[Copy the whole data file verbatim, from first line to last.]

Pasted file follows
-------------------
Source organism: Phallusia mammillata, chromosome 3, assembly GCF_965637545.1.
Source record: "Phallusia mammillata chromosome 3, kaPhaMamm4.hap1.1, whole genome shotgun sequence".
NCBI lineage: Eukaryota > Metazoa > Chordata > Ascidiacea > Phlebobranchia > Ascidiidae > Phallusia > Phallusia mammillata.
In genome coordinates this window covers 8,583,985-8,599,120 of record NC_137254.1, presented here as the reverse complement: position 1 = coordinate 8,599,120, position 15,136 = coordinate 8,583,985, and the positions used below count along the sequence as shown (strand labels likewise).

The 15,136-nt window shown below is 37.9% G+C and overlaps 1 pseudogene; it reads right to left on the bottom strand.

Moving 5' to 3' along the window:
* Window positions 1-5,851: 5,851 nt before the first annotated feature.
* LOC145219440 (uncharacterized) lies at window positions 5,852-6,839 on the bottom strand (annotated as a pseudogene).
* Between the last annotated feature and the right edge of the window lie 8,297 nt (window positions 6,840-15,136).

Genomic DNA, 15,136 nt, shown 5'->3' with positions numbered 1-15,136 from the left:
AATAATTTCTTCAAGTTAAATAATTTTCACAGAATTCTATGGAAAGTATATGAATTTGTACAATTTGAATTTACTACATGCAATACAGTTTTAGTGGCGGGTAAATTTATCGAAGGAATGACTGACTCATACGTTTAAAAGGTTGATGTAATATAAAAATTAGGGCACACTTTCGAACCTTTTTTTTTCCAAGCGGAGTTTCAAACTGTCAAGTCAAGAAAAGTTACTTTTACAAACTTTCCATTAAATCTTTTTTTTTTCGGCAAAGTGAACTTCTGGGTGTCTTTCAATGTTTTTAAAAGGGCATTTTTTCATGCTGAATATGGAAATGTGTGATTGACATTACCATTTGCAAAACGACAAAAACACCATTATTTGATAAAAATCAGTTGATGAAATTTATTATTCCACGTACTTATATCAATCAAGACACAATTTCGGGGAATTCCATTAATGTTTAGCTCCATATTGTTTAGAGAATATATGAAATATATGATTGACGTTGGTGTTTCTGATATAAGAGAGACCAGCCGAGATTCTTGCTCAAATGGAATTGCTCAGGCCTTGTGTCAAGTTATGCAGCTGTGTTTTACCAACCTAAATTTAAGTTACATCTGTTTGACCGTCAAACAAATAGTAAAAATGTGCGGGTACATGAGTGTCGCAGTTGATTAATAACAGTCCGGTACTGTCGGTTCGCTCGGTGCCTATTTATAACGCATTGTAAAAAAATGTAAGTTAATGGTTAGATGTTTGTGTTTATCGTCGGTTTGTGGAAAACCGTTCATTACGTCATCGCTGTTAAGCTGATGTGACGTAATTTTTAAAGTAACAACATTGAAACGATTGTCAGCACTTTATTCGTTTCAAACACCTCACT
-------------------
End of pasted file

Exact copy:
Source organism: Phallusia mammillata, chromosome 3, assembly GCF_965637545.1.
Source record: "Phallusia mammillata chromosome 3, kaPhaMamm4.hap1.1, whole genome shotgun sequence".
NCBI lineage: Eukaryota > Metazoa > Chordata > Ascidiacea > Phlebobranchia > Ascidiidae > Phallusia > Phallusia mammillata.
In genome coordinates this window covers 8,583,985-8,599,120 of record NC_137254.1, presented here as the reverse complement: position 1 = coordinate 8,599,120, position 15,136 = coordinate 8,583,985, and the positions used below count along the sequence as shown (strand labels likewise).

The 15,136-nt window shown below is 37.9% G+C and overlaps 1 pseudogene; it reads right to left on the bottom strand.

Moving 5' to 3' along the window:
* Window positions 1-5,851: 5,851 nt before the first annotated feature.
* LOC145219440 (uncharacterized) lies at window positions 5,852-6,839 on the bottom strand (annotated as a pseudogene).
* Between the last annotated feature and the right edge of the window lie 8,297 nt (window positions 6,840-15,136).

Genomic DNA, 15,136 nt, shown 5'->3' with positions numbered 1-15,136 from the left:
AATAATTTCTTCAAGTTAAATAATTTTCACAGAATTCTATGGAAAGTATATGAATTTGTACAATTTGAATTTACTACATGCAATACAGTTTTAGTGGCGGGTAAATTTATCGAAGGAATGACTGACTCATACGTTTAAAAGGTTGATGTAATATAAAAATTAGGGCACACTTTCGAACCTTTTTTTTTCCAAGCGGAGTTTCAAACTGTCAAGTCAAGAAAAGTTACTTTTACAAACTTTCCATTAAATCTTTTTTTTTTCGGCAAAGTGAACTTCTGGGTGTCTTTCAATGTTTTTAAAAGGGCATTTTTTCATGCTGAATATGGAAATGTGTGATTGACATTACCATTTGCAAAACGACAAAAACACCATTATTTGATAAAAATCAGTTGATGAAATTTATTATTCCACGTACTTATATCAATCAAGACACAATTTCGGGGAATTCCATTAATGTTTAGCTCCATATTGTTTAGAGAATATATGAAATATATGATTGACGTTGGTGTTTCTGATATAAGAGAGACCAGCCGAGATTCTTGCTCAAATGGAATTGCTCAGGCCTTGTGTCAAGTTATGCAGCTGTGTTTTACCAACCTAAATTTAAGTTACATCTGTTTGACCGTCAAACAAATAGTAAAAATGTGCGGGTACATGAGTGTCGCAGTTGATTAATAACAGTCCGGTACTGTCGGTTCGCTCGGTGCCTATTTATAACGCATTGTAAAAAAATGTAAGTTAATGGTTAGATGTTTGTGTTTATCGTCGGTTTGTGGAAAACCGTTCATTACGTCATCGCTGTTAAGCTGATGTGACGTAATTTTTAAAGTAACAACATTGAAACGATTGTCAGCACTTTATTCGTTTCAAACACCTCACT